At 6:02, Mackenzie asked whether I felt like I was pushing against my body, or with it. I told her I thought I was pushing with my body, but I wasn’t completely sure, because the sensations were all new to me, and I was frustrated. I asked for another cervical exam. I wondered if I might be pushing against my cervix, in which case perhaps I should try to hold off.

But Mackenzie confirmed that I was completely dilated. To me, that meant that everything was fine, and I just needed to be patient.

I began speaking then to Cadence, and a little bit to myself. Not always in words, and usually not out loud. I reminded myself that birth happens when both of us are ready, that I had no interest in rushing them, and that we’re safe to continue like this for a long time if we need to. “It’s ok to take your time,” I murmured. “Take all the time you need. I’ll be here when you’re ready.” It helped me so much. After that, I felt calm and patient again.

But I wanted to encourage them as well, to invite them out. I told them the thing that’s kept me moving through the roughest patches in my own life: “It’s hard out here,” I said, “but it’s worth it.” There are fireflies out here, and thunderstorms, and poetry. Even though it hurts, you have to live to see them.

At 6:34PM, my water broke as I pushed. It felt like a little pop, like squeezing a water balloon until it burst. I could feel Cadence helping out again after that, moving themselves around and down after every contraction.

My pushes felt clearly productive for the rest of labor. Cadence moved back up a little after each contraction, but each contraction brought them farther down than the last. I could feel their head with my hand at 6:43.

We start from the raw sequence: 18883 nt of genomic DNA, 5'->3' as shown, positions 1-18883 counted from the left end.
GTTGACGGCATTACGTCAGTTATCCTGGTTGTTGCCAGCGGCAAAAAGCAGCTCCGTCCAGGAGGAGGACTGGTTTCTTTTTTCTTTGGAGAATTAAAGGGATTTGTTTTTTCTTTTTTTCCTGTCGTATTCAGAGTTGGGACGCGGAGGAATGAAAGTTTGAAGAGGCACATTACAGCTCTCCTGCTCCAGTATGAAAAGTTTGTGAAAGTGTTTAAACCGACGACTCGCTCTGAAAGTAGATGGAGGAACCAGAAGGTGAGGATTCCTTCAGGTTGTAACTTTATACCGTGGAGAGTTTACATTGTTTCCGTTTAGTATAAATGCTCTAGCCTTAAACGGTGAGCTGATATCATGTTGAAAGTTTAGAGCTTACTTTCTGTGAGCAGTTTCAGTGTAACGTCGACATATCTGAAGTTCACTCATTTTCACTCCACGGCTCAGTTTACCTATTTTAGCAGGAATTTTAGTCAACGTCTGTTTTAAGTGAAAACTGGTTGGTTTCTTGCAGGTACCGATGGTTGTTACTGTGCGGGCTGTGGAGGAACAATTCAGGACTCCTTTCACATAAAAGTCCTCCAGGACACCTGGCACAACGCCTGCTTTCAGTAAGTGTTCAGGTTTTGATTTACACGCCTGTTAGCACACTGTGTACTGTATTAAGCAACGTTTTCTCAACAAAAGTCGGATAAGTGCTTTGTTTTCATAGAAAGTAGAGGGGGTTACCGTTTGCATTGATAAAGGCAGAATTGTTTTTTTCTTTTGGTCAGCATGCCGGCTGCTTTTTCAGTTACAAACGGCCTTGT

I was able to push two or three times with every wave, two or three exhalations. Mackenzie suggested that I maintain downward pressure between pushes as I inhaled, which I found effortful but intuitive. I kept my pelvic floor open and imagined my breath pooling at the bottom, rather than flowing all the way out.

I felt burning and stinging sensations around my vaginal opening, but they were not nearly as intense as reading about “the ring of fire” had led me to expect. On top of all the endorphins, it was a kind of pain I find pretty easy to tolerate. I was surprised to learn afterward that I had labial lacerations. It really wasn’t so bad while it happened.

Cadence’s head was 13 inches around. I got it out in three pushes, over the course of one contraction. I felt their body turn sideways shortly after their head emerged. I asked for a mirror to find out what it looked like: A furry softball sticking out of my vagina. Just as I’d expected, but fascinating anyway. Not a sight I was likely to see again, or at least not any time soon.

The rest of their body came out on the next contraction. Even though their chest was larger than their head (15 inches! Great big ribcage!), the whole thing seemed to slide out easily once the shoulders were through. At 7:22PM, Cadence was born into the tub, and Mackenzie caught them.

As I held Cadence to my chest, I said to them, “Hi! Hello! …You’re a little person!?” It seemed pretty wild to me that they had a whole human body full of rigid bones, that they were so large, and that all of that had somehow been inside of my abdomen. I rubbed their back to help them breathe while Mackenzie listened to their heart and lungs. Duncan came over to hold both of us.

Then I sang to them, the chorus from their birthday song, and Duncan joined me. I felt so relieved, and so pleased that I’d accomplished this, and that they were all right.

I was excited for the life they would have. I cried a little as I sang, and my voice wavered. I’m glad it’s one of the first things they heard on the outside. I sincerely meant it, and I always will.

Tuesday, June 27, 2023

The Nuts and Bolts of Naturalism

Man I am so very overdue for this post.

I have been working for the past year on a second sequence in the series that started with "Intro to Naturalism". Intro was about the worldview. This one's called "The Nuts and Bolts of Naturalism", and it's the step-by-step how-to. This, like the previous sequence, is over at

Readers of Agenty Duck will be familiar with most of the things in Nuts and Bolts, but I've spent a lot of time refining the techniques and putting them together into a larger strategy, and from there into a curriculum. Here is a crosspost of the opening essay.

Introducing the Nuts and Bolts of Naturalism

What Is Naturalism?

Naturalism is a general-purpose procedure for advancing one’s art of rationality.